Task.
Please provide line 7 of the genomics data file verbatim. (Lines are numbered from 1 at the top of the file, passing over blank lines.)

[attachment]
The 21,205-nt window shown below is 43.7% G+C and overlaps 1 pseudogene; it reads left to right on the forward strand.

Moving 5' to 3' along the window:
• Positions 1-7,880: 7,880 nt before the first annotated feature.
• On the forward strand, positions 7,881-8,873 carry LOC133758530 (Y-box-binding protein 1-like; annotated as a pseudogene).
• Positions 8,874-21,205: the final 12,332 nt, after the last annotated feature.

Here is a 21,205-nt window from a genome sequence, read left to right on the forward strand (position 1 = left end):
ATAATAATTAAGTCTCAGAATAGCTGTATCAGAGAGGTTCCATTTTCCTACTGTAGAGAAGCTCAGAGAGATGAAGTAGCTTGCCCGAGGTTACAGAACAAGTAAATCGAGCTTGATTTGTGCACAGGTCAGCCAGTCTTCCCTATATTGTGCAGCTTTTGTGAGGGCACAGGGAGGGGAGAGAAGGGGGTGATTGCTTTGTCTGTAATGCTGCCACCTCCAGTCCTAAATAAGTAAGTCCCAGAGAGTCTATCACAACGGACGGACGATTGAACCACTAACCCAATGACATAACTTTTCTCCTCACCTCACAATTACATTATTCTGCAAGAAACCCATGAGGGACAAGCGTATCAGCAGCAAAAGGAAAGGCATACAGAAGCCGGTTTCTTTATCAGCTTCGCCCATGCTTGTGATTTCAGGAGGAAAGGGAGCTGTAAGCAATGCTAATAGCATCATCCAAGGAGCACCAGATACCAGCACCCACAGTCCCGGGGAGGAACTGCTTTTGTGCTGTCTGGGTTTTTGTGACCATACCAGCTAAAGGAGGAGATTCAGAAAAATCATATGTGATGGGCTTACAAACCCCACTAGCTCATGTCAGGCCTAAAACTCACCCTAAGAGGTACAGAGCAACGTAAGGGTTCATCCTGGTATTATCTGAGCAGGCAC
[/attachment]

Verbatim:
ATAATAATTAAGTCTCAGAATAGCTGTATCAGAGAGGTTCCATTTTCCTACTGTAGAGAAGCTCAGAGAGATGAAGTAGCTTGCCCGAGGTTACAGAACAAGTAAATCGAGCTTGATTTGTGCACAGGTCAGCCAGTCTTCCCTATATTGTGCAGCTTTTGTGAGGGCACAGGGAGGGGAGAGAAGGGGGTGATTGCTTTGTCTGTAATGCTGCCACCTCCAGTCCTAAATAAGTAAGTCCCAGAGAGTCTATCACAACGGACGGACGATTGAACCACTAACCCAATGACATAACTTTTCTCCTCACCTCACAATTACATTATTCTGCAAGAAACCCATGAGGGACAAGCGTATCAGCAGCAAAAGGAAAGGCATACAGAAGCCGGTTTCTTTATCAGCTTCGCCCATGCTTGTGATTTCAGGAGGAAAGGGAGCTGTAAGCAATGCTAATAGCATCATCCAAGGAGCACCAGATACCAGCACCCACAGTCCCGGGGAGGAACTGCTTTTGTGCTGTCTGGGTTTTTGTGACCATACCAGCTAAAGGAGGAGATTCAGAAAAATCATATGTGATGGGCTTACAAACCCCACTAGCTCATGTCAGGCCTAAAACTCACCCTAAGAGGTACAGAGCAACGTAAGGGTTCATCCTGGTATTATCTGAGCAGGCAC